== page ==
In recent years, society has witnessed a number of changes related to the transgender population that are leading, for the most part, to some semblance of acceptance. In July, the World Health Organization added its voice to the discussion when it proposed the declassification of transgender identity as a mental disorder in its next version of the International Classification of Diseases-11.
A study out of Columbia University lends support to the move.
Geoffrey M. Reed, Ph.D., professor in the department of psychiatry at Columbia University, conducted a study at a transgender health services clinic in Mexico City. He interviewed 250 patients and learned that some of them had experienced distress related to their gender identity as adolescents; however, approximately one-fifth had not felt rejection or discrimination.
Reed said that changing social views of transgender people might have set the stage for a larger discussion around the issue.
In 2011, the European Parliament passed a unanimous resolution asking WHO to remove transgender identity from the list of mental disorders and to ensure a “non-pathologizing reclassification,” according to Reed.
“So, while there has been very active discussion of several issues related to the WHO’s current proposal – where the category should go, what it should be called, how it should be defined, whether there should be a category for children – there has not been as much resistance as might have been expected to the idea of moving it out of the classification of mental disorders,” he said.
“Perhaps this makes intuitive sense to people, given that the main treatments, such as hormone maintenance treatment and surgeries, when these are desired, are not psychiatric or psychological treatments,” he said.
“Fundamentally, we hope that moving categories related to transgender identity out of the classification of mental disorders will help expand access to care and also improve the quality of care and the quality of training received by health professionals regarding this population.
Health outcomes in this population are very poor compared to the general population and our research supports the view that social rejection and violence are major factors,” said Reed.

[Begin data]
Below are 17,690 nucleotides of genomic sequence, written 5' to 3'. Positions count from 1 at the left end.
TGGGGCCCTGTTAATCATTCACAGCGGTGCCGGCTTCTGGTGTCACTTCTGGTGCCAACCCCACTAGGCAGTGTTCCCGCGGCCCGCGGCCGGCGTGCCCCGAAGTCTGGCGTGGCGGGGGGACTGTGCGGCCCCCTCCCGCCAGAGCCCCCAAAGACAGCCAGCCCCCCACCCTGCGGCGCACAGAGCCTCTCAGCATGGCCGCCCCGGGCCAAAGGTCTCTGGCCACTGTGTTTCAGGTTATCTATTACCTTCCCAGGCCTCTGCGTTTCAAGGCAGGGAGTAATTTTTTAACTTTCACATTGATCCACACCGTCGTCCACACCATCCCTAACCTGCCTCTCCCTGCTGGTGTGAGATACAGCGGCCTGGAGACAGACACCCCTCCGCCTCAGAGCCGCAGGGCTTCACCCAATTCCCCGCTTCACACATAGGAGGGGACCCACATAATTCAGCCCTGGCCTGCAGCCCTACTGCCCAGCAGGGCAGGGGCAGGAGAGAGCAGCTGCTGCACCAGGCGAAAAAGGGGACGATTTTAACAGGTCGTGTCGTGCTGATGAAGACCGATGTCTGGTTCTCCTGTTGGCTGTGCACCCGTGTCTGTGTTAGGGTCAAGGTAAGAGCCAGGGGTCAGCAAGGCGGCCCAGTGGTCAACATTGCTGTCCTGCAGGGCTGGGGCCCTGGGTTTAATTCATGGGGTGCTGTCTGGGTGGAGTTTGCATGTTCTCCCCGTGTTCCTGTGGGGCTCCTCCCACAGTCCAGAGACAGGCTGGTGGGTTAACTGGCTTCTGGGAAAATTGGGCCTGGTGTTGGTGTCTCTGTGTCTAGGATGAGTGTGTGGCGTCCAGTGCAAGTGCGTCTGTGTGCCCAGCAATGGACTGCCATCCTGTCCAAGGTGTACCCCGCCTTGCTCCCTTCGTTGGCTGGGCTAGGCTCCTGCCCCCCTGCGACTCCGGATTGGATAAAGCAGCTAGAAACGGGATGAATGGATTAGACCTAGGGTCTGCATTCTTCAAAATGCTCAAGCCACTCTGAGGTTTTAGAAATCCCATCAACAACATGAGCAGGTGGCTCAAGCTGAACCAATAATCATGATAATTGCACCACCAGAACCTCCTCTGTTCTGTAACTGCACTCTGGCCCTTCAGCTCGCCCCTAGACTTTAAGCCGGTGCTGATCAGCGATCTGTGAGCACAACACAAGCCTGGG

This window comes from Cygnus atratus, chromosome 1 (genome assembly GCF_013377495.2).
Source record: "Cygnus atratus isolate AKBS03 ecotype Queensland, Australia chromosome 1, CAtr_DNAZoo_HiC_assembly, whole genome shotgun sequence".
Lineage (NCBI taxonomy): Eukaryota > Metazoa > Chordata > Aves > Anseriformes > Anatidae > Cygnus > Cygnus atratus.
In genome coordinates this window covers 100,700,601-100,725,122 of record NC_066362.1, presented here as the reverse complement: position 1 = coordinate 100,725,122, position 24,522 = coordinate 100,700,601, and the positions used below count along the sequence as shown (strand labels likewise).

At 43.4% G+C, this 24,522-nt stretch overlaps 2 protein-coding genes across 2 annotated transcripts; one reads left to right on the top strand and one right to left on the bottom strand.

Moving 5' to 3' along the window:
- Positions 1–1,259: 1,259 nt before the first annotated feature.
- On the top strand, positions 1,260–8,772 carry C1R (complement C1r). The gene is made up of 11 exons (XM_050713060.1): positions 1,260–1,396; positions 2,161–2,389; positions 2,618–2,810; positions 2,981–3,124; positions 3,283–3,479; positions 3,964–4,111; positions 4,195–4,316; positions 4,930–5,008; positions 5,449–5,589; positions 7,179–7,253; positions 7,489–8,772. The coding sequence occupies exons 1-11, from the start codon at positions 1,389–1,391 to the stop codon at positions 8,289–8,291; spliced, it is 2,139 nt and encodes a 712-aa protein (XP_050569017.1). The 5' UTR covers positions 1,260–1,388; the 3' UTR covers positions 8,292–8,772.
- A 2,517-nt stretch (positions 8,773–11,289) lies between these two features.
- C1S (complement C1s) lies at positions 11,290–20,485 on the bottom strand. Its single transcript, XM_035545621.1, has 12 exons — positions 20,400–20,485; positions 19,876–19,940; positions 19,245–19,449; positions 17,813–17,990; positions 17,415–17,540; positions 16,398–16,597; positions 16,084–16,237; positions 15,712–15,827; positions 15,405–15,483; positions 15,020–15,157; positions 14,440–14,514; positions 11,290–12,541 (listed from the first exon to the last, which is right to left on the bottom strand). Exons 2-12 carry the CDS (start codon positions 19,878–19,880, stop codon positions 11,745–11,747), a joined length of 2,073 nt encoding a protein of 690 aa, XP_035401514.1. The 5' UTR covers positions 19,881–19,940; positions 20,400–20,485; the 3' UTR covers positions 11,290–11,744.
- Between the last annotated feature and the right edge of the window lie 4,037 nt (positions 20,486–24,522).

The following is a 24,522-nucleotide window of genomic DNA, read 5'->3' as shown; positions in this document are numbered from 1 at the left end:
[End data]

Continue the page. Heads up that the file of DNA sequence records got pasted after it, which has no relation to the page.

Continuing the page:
“Most routine aspects of the health care of transgender people could be managed in non-specialist settings given appropriate training and less judgmental attitudes on the part of health professionals. Our study highlights the need for continuing laws as well as social policies and programs to reduce stigmatization and violence, as well as supporting the idea that transgender people do not have to receive services in specialized psychiatric settings, which are simply not available in many parts of the word.”
Reed pointed out that nearly half of the participants in this study who had used hormones did so without medical supervision of any kind, subjecting themselves to potentially serious health risks. Broader availability of such treatments in a range of health care settings, including primary care, could help reduce these risks and improve other health outcomes, he said.
Michelle Forcier, M.D., MPH, gender and sexual health services at Rhode Island Hospital, said there is greater recognition that “gender is better viewed as a developmental paradigm, not a psychiatric one.” Not all gender non-conforming people have a mental health component to gender diversity, although some do, she added.
The DSM-5 applies a diagnosis of “gender dysphoria” to only those transgender individuals who experience distress or dysfunction. Forcier agreed and said that gender dysphoria is an accurate diagnosis for those who do experience such difficulties. “But others are comfortable in their brain body regarding gender identity,” she added.
Gender identity is just one of many pieces that comprise every individual, according to Forcier. “No one snowflake is the same. You have to look at gender, not as a universal experience, but something unique to each person.”
The WHO’s revised volume is scheduled for approval in May 2018.
By Phyllis Hanlon